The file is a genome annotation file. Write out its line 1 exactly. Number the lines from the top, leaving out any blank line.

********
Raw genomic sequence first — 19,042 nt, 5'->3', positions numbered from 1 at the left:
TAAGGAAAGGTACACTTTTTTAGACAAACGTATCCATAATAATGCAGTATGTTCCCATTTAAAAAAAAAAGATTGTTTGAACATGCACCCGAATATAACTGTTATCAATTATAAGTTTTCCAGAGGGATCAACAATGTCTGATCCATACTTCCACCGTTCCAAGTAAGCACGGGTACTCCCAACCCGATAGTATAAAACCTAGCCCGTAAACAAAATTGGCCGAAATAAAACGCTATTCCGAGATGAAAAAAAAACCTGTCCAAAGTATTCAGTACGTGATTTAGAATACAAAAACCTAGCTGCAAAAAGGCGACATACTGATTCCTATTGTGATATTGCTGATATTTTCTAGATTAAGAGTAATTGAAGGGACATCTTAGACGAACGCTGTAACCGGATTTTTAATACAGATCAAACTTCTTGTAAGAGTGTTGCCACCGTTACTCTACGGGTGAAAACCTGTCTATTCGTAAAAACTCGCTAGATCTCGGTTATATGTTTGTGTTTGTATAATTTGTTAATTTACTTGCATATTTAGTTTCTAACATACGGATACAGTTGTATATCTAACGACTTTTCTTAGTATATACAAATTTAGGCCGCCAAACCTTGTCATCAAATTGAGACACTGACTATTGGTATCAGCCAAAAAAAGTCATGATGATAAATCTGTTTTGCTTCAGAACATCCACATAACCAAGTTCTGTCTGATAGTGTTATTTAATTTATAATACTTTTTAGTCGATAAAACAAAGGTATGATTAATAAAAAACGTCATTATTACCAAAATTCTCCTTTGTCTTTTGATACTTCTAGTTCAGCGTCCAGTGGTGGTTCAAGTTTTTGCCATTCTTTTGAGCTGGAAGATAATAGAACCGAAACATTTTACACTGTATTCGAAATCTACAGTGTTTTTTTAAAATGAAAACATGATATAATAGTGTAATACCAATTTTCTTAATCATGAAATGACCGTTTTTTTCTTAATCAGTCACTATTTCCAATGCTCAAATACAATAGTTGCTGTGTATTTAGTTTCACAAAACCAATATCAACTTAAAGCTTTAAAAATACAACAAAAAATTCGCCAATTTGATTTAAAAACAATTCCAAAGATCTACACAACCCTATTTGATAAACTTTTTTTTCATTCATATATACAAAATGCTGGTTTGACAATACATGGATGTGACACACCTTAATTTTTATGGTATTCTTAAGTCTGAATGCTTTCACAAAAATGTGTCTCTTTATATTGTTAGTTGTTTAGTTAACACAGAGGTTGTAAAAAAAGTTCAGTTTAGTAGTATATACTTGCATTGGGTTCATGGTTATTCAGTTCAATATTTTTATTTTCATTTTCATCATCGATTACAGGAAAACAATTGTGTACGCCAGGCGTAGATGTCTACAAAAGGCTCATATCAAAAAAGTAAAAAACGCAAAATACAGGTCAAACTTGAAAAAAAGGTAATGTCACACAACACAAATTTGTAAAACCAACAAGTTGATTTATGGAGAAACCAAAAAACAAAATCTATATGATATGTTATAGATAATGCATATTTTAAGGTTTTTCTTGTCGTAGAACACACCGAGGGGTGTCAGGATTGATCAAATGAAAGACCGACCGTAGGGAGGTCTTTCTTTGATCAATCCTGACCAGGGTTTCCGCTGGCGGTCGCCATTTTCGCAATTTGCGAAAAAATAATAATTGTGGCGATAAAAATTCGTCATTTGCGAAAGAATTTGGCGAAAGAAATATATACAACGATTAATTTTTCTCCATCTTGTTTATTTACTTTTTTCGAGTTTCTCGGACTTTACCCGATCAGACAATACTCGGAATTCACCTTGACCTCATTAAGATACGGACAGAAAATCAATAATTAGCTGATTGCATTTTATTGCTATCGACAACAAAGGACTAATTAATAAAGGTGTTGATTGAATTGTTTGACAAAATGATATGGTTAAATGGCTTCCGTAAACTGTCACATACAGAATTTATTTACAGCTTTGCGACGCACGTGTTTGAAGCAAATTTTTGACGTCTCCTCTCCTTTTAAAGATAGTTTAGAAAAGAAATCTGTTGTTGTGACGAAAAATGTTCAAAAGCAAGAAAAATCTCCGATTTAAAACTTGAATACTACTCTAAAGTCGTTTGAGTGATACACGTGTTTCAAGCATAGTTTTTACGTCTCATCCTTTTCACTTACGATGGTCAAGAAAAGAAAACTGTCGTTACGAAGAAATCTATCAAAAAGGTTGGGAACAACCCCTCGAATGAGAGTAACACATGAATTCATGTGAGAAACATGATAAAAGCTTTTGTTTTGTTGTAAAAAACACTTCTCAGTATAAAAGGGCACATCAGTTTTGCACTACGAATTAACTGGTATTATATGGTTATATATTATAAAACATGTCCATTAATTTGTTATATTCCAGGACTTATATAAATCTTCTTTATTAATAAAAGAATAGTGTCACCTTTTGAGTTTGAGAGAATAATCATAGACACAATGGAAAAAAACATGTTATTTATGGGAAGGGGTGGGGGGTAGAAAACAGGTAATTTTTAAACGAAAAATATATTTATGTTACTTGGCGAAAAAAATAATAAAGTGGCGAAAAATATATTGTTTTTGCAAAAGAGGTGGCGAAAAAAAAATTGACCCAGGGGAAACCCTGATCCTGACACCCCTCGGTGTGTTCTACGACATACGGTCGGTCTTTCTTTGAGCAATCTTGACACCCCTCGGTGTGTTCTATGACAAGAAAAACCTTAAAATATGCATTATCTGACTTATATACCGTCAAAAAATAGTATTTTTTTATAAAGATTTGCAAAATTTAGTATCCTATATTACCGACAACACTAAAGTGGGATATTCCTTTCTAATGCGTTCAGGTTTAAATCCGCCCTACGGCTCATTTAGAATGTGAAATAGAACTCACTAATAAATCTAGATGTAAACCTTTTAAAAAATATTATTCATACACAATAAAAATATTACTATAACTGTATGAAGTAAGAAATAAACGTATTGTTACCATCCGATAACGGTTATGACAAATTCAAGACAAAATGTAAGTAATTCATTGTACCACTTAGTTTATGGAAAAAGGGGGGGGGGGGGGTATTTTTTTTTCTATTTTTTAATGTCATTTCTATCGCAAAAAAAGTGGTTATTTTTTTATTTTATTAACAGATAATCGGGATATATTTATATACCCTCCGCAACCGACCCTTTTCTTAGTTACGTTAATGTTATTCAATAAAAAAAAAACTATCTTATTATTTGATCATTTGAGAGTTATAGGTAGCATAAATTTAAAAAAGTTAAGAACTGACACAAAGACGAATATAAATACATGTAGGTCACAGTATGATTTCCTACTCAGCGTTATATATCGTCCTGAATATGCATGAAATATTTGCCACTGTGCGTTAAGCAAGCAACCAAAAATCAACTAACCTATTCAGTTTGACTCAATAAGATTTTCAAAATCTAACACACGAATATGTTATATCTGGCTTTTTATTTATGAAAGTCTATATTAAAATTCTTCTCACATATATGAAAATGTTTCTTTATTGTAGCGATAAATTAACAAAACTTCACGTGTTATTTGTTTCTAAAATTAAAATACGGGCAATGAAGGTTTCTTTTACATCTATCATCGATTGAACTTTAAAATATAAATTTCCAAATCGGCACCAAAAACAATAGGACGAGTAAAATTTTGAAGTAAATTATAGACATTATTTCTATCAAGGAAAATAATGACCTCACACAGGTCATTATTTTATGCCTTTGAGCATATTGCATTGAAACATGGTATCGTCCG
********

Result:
Raw genomic sequence first — 19,042 nt, 5'->3', positions numbered from 1 at the left: